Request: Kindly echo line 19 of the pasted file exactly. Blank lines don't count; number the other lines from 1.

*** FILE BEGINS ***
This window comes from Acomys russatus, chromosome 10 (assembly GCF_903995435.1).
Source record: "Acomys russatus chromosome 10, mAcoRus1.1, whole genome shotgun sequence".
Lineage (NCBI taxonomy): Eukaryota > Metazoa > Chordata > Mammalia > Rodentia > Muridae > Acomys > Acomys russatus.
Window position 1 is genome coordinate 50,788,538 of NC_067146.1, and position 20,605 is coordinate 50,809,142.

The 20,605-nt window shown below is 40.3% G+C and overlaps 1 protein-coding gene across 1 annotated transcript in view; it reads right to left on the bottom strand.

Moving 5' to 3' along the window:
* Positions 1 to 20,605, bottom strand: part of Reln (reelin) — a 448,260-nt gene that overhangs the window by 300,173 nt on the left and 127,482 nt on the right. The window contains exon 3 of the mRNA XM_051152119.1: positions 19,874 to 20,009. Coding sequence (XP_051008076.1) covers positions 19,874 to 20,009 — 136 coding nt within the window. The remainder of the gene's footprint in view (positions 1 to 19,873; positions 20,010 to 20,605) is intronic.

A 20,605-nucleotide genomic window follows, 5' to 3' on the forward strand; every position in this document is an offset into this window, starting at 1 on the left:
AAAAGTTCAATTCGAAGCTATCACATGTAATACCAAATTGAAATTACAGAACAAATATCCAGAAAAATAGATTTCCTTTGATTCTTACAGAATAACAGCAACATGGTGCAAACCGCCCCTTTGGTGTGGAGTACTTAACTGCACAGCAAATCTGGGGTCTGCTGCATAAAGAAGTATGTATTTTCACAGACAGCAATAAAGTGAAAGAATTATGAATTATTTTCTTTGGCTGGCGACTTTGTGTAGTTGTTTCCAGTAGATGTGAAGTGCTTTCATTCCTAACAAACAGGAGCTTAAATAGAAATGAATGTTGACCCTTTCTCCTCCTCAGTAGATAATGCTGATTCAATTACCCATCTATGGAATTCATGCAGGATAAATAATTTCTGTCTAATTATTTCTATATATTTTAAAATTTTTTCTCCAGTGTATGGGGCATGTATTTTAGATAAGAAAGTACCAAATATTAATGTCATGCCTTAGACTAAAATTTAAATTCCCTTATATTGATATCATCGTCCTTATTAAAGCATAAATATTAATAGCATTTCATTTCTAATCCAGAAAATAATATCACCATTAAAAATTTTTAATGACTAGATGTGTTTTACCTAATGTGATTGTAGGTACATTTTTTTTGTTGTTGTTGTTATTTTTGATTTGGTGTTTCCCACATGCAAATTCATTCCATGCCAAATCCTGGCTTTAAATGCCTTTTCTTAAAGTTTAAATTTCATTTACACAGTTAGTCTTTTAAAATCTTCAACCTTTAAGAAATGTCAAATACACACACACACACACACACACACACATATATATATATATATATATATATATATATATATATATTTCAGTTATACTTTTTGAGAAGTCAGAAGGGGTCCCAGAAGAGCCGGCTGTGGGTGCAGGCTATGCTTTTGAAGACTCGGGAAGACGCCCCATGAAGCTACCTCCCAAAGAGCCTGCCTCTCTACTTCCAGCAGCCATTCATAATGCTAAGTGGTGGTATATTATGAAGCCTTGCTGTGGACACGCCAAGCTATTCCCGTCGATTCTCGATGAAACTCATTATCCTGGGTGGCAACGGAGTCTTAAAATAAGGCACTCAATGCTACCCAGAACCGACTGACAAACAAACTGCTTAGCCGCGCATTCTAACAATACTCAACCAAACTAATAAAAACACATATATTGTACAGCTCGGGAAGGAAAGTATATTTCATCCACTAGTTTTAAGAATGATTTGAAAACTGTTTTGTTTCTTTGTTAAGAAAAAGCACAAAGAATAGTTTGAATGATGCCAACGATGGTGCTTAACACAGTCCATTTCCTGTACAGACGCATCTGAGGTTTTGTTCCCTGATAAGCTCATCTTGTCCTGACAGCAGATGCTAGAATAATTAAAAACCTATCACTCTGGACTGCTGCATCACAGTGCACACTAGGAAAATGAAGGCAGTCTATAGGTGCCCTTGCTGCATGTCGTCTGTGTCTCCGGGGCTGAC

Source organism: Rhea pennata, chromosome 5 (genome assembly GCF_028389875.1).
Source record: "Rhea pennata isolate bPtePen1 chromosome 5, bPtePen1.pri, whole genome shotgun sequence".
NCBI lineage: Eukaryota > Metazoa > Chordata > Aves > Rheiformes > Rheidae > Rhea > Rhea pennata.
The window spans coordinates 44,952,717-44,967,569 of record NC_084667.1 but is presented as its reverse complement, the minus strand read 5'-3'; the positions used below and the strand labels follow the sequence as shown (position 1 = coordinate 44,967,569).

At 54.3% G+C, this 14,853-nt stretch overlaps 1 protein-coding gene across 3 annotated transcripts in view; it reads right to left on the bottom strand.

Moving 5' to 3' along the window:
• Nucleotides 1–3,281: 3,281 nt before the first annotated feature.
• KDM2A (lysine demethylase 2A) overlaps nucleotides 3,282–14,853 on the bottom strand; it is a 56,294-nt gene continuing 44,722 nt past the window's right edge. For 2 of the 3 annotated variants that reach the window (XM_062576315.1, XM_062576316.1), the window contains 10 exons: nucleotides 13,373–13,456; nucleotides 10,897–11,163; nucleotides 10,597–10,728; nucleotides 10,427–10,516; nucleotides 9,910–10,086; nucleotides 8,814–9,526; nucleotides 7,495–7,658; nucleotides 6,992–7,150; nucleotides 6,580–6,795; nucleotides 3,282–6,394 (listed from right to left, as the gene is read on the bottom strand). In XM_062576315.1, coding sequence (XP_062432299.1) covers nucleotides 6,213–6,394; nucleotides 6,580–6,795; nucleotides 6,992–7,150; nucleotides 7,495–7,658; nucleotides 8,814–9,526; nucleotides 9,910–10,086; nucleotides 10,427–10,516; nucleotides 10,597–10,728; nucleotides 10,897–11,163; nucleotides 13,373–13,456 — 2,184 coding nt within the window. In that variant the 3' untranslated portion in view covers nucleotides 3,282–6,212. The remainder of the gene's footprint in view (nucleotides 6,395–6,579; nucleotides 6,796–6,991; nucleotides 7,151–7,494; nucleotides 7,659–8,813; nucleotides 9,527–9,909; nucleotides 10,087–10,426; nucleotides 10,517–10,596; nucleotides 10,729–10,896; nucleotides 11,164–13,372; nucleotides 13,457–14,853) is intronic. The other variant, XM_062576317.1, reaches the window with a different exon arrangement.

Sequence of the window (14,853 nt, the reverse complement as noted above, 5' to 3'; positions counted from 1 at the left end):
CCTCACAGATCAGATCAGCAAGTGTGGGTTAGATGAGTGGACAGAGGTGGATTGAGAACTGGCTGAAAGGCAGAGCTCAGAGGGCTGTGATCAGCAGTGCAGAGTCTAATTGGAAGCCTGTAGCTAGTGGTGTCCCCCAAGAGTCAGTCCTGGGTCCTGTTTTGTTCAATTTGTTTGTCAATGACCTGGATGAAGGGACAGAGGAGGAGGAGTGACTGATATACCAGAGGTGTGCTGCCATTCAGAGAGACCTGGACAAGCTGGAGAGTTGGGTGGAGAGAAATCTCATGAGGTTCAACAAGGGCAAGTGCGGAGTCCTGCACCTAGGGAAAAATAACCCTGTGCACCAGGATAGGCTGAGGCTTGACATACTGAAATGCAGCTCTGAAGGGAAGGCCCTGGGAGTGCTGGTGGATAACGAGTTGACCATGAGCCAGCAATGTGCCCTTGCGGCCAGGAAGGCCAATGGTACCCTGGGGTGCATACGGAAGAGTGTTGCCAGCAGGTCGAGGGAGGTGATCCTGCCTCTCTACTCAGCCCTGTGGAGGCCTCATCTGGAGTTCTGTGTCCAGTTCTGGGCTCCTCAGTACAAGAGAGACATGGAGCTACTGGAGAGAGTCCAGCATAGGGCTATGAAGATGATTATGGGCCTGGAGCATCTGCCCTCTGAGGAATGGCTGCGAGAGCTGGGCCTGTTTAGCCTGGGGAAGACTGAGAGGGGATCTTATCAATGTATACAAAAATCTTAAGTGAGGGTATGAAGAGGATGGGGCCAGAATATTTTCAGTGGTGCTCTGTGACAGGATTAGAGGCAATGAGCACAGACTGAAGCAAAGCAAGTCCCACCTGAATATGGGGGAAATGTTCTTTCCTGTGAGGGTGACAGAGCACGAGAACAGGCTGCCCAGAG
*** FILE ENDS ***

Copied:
CCTCACAGATCAGATCAGCAAGTGTGGGTTAGATGAGTGGACAGAGGTGGATTGAGAACTGGCTGAAAGGCAGAGCTCAGAGGGCTGTGATCAGCAGTGCAGAGTCTAATTGGAAGCCTGTAGCTAGTGGTGTCCCCCAAGAGTCAGTCCTGGGTCCTGTTTTGTTCAATTTGTTTGTCAATGACCTGGATGAAGGGACAGAGGAGGAGGAGTGACTGATATACCAGAGGTGTGCTGCCATTCAGAGAGACCTGGACAAGCTGGAGAGTTGGGTGGAGAGAAATCTCATGAGGTTCAACAAGGGCAAGTGCGGAGTCCTGCACCTAGGGAAAAATAACCCTGTGCACCAGGATAGGCTGAGGCTTGACATACTGAAATGCAGCTCTGAAGGGAAGGCCCTGGGAGTGCTGGTGGATAACGAGTTGACCATGAGCCAGCAATGTGCCCTTGCGGCCAGGAAGGCCAATGGTACCCTGGGGTGCATACGGAAGAGTGTTGCCAGCAGGTCGAGGGAGGTGATCCTGCCTCTCTACTCAGCCCTGTGGAGGCCTCATCTGGAGTTCTGTGTCCAGTTCTGGGCTCCTCAGTACAAGAGAGACATGGAGCTACTGGAGAGAGTCCAGCATAGGGCTATGAAGATGATTATGGGCCTGGAGCATCTGCCCTCTGAGGAATGGCTGCGAGAGCTGGGCCTGTTTAGCCTGGGGAAGACTGAGAGGGGATCTTATCAATGTATACAAAAATCTTAAGTGAGGGTATGAAGAGGATGGGGCCAGAATATTTTCAGTGGTGCTCTGTGACAGGATTAGAGGCAATGAGCACAGACTGAAGCAAAGCAAGTCCCACCTGAATATGGGGGAAATGTTCTTTCCTGTGAGGGTGACAGAGCACGAGAACAGGCTGCCCAGAG